of his fellow gangsters came from
dysfunctional families. The yakuza fostered a
sense of loyalty and brotherhood. But as
Shindo fell deeper into the Japanese
underworld, he learned the price of belonging
was often paid in blood.
Japan begins probe against Yakuza, banks 04:47
“My boss was killed. People were killed in
power struggles. People’s legs were shot. A guy
who was doing drugs with me died of
intoxication. Suicides happened. Sudden
deaths. I’ve seen many deaths,” Shindo says. “I
saw my henchmen get stabbed to death.”
Shindo’s body bears the scars of his old life.
His chest and arms are covered in intricate
tattoos, the telltale symbol of mafia
membership in Japan. In an effort to exclude
yakuza members from society, visible tattoos
are forbidden in most public places. He often
removes his shirt when baptizing other
tattooed ex-gangsters.
He became addicted to crystal meth. He drove
under the influence and crashed his boss’s car.
He shows off his missing pinkie, which was cut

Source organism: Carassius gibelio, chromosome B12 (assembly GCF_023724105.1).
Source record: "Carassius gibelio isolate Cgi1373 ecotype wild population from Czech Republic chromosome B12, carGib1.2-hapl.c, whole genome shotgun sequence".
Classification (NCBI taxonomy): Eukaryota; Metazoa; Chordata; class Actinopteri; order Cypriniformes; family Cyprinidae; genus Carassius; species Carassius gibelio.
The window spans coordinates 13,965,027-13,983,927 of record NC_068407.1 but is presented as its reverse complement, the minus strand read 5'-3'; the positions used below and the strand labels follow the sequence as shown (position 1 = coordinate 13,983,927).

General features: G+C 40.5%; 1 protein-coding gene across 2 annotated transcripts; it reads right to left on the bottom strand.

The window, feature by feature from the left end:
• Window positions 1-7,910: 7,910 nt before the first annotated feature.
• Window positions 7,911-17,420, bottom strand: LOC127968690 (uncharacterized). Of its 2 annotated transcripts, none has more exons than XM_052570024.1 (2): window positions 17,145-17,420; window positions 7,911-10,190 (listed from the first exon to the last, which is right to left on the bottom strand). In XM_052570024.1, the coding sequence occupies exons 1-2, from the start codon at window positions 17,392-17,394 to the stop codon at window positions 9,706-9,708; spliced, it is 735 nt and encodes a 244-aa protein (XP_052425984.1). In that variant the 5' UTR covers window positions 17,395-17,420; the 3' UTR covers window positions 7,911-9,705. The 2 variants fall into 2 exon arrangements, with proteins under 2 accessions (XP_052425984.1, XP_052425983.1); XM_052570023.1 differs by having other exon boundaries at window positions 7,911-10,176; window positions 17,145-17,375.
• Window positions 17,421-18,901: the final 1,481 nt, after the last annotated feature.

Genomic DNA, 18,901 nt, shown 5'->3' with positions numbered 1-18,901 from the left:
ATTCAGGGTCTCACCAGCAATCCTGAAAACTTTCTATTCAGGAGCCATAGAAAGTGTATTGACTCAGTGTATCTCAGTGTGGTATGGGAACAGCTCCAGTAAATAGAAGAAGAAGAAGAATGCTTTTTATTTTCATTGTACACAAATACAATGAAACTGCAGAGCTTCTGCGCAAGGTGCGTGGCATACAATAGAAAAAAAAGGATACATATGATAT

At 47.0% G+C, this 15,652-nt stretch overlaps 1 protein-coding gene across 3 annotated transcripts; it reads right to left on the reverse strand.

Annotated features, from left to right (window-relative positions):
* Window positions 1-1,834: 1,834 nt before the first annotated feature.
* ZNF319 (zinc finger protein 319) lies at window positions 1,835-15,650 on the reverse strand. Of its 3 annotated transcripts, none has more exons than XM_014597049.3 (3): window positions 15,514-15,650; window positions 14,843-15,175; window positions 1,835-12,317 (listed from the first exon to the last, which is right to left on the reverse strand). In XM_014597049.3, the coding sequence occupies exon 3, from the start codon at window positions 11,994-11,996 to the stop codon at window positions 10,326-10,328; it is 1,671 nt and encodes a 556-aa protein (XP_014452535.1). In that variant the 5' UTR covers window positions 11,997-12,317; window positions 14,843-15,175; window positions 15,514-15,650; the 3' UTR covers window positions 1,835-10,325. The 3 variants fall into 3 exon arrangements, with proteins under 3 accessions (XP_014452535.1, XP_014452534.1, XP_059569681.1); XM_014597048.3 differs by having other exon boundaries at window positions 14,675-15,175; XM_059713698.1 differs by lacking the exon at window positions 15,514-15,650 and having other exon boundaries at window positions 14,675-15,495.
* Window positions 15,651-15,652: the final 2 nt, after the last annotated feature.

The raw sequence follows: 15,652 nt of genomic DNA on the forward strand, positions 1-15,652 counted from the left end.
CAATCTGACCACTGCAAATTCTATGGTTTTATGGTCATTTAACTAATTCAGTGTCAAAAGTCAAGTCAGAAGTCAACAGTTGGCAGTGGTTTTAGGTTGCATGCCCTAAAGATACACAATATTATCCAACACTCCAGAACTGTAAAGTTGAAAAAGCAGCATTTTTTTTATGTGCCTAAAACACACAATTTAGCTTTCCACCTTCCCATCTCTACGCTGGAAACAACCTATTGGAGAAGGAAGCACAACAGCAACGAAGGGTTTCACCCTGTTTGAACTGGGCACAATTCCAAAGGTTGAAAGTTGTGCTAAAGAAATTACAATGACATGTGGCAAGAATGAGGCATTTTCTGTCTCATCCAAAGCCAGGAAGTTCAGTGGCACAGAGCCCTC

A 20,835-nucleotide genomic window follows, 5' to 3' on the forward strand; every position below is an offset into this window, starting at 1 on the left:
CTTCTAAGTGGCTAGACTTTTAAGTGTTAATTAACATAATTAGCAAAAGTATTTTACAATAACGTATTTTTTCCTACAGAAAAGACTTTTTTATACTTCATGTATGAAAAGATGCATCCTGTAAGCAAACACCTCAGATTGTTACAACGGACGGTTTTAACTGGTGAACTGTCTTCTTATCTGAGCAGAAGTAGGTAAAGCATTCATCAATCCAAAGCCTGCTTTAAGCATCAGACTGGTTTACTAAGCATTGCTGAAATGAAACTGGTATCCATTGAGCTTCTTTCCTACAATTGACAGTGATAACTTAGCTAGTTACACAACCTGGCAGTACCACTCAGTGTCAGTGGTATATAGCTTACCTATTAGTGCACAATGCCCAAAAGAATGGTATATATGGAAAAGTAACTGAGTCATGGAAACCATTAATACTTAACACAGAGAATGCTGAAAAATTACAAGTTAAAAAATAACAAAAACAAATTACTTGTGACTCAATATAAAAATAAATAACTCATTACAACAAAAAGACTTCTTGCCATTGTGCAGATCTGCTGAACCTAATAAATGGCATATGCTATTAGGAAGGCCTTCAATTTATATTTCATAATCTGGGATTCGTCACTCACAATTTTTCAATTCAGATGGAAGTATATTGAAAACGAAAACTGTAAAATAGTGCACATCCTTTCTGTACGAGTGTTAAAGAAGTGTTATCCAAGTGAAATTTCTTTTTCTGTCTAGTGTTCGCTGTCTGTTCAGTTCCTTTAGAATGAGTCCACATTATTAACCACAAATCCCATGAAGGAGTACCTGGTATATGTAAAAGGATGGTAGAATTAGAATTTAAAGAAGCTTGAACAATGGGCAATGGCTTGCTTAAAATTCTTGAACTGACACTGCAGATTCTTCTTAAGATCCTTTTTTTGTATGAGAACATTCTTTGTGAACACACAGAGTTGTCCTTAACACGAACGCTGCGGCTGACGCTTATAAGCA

off with a chisel in a yakuza ritual of
atonement for the transgression.
Shindo was arrested seven times. He went to
prison three times, beginning at 22. By the
time he was 32, he had been excommunicated
by the yakuza after spending about 8 of 10
years as an inmate. He says he found God
while reading the bible in solitary confinement.
He studied and became a preacher after his
release more than a decade ago.
New life
Today, Shindo leads a growing congregation
from all walks of life.
“A lot of people with different backgrounds
come here. Those who are divorced, bankrupt
and cast away. There are also parents who
have missing children, those whose sons are
put into jail, or those who’ve been abandoned
after prison. This is a place to restart your
life,” he says. “A yakuza returning to society is
indeed extraordinary.”
One of the newest members of the
congregation is former yakuza member named
Hiro, who ran away from Japan’s largest crime
syndicate the Yamaguchi Gumi after after five
years.
“It’s really hard to get back to normal society,”
he says.
The 37-year old has been shunned by his
family and lays down a thin mat each night to
sleep on the church floor. A fellow worshipper
hired him as a painter.
“The life I had in the past, I never woke up in
the morning as early as I do now. I lived just
to earn money. To get money, I did bad things
and sold drugs as well. But my new life is the
important phase for me to become a better